Ava Pepper, Ava Root, Awa, Gea, Gi, Intoxicating Long Pepper, Intoxicating Pepper, Kao, Kavain, Kavapipar, Kawa, Kawa Kawa, Kawa Pepper, Kawapfeffer, Kew, Lawena, Long Pepper, Malohu, Maluk, Maori Kava, Meruk, Milik, Piper methysticum, Poivre des Cannibales, Poivre des Papous, Rauschpfeffer, Rhizome Di Kava-Kava, Sakau, Tonga, Waka, Wurzelstock, Yagona, Yangona, Yaqona, Yaquon, Yongona.
Kava is a beverage or extract that is made from Piper methysticum, a plant native to the western Pacific islands. The name "kava" comes from the Polynesian word "awa," which means bitter. In the South Pacific, kava is a popular social drink, similar to alcohol in Western societies.
There have been some safety concerns about kava. Cases of liver damage and even some deaths have been traced to kava use. Because of these reports, kava was withdrawn from the market in Europe and Canada in the early 2000s. However, in 2012 and 2015, the market withdrawals in Canada and Germany were lifted. These countries decided that there was not enough research to show that kava was the direct cause of liver toxicity in many of these cases. Kava has never been taken off the market in the U.S.
Some people take kava by mouth to calm anxiety, stress, and restlessness, and to treat sleeping problems (insomnia). It is also used for attention deficit-hyperactivity disorder (ADHD), withdrawal from benzodiazepine drugs, epilepsy, psychosis, depression, migraines and other headaches, chronic fatigue syndrome (CFS), common cold and other respiratory tract infections, tuberculosis, muscle pain, and cancer prevention.
Kava is also consumed as a beverage in ceremonies to promote relaxation.
How does it work?
Kava affects the brain and other parts of the central nervous system. The kava-lactones in kava are believed to be responsible for its effects.
Possibly Effective for...
- Anxiety. Most research shows that taking kava extracts that contain 70% kavalactones can lower anxiety and might work as well as some prescription anti-anxiety medications. Most studies have used a specific kava extract (WS 1490, Dr. Willmar Schwabe Pharmaceuticals). But some inconsistent evidence exists. One reason for the conflicting results may be the duration of treatment. It's possible that treatment for at least 5 weeks is necessary for symptoms to improve. Also, kava might be more effective in people with severe anxiety, in female patients, or in younger patients.
Insufficient Evidence to Rate Effectiveness for...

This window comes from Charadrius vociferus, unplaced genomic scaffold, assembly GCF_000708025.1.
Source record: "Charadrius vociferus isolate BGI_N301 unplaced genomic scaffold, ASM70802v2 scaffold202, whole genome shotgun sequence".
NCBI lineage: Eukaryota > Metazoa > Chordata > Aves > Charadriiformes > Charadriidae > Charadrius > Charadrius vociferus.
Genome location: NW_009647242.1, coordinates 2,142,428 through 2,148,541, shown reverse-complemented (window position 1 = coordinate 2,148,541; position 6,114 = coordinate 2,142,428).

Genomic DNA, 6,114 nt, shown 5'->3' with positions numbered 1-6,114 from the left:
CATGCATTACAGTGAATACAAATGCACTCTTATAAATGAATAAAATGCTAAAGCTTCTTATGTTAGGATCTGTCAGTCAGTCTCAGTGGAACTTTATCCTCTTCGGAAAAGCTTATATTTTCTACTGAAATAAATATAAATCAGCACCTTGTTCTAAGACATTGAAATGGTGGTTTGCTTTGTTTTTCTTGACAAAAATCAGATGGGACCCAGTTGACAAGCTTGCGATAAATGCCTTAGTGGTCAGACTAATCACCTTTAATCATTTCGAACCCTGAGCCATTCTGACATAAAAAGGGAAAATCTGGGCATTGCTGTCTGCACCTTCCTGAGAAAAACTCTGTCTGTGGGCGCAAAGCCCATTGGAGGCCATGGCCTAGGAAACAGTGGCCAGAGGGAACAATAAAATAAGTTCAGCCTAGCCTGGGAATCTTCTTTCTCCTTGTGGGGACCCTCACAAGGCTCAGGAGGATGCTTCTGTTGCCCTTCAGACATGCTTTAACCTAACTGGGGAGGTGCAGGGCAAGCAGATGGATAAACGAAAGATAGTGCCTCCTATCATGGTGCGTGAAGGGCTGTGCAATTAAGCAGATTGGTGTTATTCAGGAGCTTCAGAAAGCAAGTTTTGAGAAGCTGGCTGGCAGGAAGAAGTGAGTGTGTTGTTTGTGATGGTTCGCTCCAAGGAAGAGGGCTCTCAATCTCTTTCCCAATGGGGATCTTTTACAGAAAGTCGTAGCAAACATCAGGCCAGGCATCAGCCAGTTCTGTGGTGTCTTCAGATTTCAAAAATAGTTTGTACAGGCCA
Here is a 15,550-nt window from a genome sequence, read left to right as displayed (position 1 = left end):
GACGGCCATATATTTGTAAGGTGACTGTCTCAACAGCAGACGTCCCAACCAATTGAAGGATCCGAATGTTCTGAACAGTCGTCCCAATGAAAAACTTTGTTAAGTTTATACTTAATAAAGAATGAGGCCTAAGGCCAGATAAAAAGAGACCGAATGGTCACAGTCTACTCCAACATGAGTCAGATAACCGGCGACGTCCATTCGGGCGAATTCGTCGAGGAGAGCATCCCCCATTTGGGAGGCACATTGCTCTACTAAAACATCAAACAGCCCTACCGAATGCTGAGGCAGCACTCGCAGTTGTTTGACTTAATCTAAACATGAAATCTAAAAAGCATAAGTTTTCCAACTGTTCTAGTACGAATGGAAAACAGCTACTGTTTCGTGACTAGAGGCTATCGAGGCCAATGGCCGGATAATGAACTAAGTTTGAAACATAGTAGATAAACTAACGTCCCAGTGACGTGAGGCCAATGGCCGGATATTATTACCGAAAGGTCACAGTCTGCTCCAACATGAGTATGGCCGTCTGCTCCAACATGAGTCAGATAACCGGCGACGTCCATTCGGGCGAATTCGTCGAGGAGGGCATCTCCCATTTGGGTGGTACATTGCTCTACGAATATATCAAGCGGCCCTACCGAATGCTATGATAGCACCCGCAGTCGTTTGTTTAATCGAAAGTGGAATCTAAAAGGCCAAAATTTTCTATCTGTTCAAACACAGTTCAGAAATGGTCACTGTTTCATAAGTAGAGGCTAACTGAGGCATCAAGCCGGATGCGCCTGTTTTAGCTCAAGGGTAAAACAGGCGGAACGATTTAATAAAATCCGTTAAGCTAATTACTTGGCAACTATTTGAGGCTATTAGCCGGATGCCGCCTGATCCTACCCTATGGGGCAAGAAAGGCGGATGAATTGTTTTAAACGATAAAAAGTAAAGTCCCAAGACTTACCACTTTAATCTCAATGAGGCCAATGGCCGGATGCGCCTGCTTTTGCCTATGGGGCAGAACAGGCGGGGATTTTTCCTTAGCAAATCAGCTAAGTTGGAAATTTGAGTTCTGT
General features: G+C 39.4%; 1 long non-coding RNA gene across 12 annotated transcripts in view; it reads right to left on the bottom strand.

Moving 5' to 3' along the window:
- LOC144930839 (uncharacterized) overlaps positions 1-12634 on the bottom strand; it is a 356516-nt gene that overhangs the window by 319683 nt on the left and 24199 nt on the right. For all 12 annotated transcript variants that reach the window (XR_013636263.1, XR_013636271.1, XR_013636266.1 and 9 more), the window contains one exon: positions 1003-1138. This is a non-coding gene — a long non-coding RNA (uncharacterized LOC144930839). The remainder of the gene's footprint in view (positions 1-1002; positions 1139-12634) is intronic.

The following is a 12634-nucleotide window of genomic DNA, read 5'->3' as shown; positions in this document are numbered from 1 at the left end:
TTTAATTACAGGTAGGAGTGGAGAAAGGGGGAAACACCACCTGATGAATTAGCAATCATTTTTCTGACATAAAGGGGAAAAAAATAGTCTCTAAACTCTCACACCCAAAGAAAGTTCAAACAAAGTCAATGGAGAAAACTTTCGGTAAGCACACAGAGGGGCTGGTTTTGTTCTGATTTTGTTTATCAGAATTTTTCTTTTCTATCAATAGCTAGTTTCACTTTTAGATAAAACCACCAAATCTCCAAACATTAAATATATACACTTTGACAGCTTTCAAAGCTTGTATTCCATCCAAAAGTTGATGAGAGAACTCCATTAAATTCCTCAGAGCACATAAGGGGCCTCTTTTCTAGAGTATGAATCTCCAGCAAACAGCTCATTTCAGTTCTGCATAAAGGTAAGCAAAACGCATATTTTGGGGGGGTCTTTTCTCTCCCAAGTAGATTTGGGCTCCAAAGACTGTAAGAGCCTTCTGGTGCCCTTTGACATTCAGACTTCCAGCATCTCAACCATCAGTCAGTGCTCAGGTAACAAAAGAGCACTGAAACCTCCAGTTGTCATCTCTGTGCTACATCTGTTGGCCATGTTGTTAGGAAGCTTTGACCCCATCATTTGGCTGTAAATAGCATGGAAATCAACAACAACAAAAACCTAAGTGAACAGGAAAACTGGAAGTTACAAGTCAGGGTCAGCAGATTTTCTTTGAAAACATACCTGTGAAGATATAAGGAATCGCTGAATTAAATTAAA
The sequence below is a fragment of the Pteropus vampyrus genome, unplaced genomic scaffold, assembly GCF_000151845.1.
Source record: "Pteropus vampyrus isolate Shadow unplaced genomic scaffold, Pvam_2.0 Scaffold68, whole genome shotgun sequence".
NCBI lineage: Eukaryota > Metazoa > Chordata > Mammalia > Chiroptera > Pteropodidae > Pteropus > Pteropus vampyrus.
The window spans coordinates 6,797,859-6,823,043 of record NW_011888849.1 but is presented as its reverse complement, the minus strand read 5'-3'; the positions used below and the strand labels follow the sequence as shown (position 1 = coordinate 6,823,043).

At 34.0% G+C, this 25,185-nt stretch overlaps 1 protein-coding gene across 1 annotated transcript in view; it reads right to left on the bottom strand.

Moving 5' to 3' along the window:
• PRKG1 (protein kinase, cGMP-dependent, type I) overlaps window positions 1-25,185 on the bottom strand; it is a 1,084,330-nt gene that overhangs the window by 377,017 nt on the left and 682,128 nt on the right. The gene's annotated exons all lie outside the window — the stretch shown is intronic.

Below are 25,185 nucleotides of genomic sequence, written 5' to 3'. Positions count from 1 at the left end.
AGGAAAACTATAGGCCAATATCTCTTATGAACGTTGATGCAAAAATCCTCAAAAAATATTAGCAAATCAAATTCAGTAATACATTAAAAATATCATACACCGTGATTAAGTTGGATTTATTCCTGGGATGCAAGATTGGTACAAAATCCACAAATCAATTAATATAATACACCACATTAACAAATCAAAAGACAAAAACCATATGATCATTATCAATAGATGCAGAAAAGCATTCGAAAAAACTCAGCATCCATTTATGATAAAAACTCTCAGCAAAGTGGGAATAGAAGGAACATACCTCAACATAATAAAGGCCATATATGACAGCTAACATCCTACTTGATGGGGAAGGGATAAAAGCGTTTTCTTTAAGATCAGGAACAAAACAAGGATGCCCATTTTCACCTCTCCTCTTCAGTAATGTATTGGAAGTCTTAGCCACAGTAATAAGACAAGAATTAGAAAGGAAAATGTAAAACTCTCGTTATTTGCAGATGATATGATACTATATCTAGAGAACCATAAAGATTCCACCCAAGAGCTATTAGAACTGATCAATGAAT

- Benzodiazepine withdrawal symptoms. Early research suggests that slowly increasing the dose of a specific kava extract ((WS1490, Dr. Willmar Schwabe Pharmaceuticals) over the course of one week while decreasing the dose of benzodiazepines over the course of two weeks can prevent withdrawal symptoms and reduce anxiety in people who have been taking benzodiazepines for a long period of time.
- Cancer prevention. There is some early evidence that taking kava might help to prevent cancer.
- Insomnia. Research on the effectiveness of kava in people with sleeping problems is inconsistent. Some research shows that taking a specific kava extract (WS1490, Dr. Willmar Schwabe Pharmaceuticals) daily for 4 weeks reduces sleeping problems in people with anxiety disorders. But other research suggests that taking kava three times daily for 4 weeks does not reduce insomnia in people with anxiety.
- Menopausal symptoms. Early research shows that taking a specific kava extract (WS1490, Dr. Willmar Schwabe Pharmaceuticals) daily for 8 weeks reduces anxiety and hot flashes in menopausal women. Other research shows that taking kava daily for 3 months might reduce depression, anxiety, and hot flashes.
- Stress. Early research suggests that taking a single dose of kava by mouth might reduce symptoms associated with mentally stressful tasks.
- Attention deficit-hyperactivity disorder (ADHD).
- Chronic fatigue syndrome (CFS).
- Common cold.
- Respiratory tract infections.
- Muscle pain.
- Urinary tract infections (UTIs).
- Swelling of the uterus.
- Sexually transmitted diseases.
- Menstrual problems.
- Sexual arousal.
- Skin diseases.
- Wound healing.
- Other conditions.
Natural Medicines Comprehensive Database rates effectiveness based on scientific evidence according to the following scale: Effective, Likely Effective, Possibly Effective, Possibly Ineffective, Likely Ineffective, and Insufficient Evidence to Rate (detailed description of each of the ratings).
Kava is POSSIBLY SAFE when taken by mouth, short-term. Kava extracts have been used safely under medical supervision for up to 6 months.
People may have heard that use of kava may cause liver damage. The use of kava for as little as 1-3 months has resulted in the need for liver transplants, and even death in some people. Early symptoms of liver damage include yellowed eyes and skin (jaundice), fatigue, and dark urine. However, these cases appear to be relatively rare. Most patients who have used kava have not experienced liver toxicity. Also, some experts believe that the liver toxicity seen in these cases cannot be directly linked to kava. Other factors may have contributed to the toxic effects. To be on the safe side, people who choose to use kava should get liver function tests.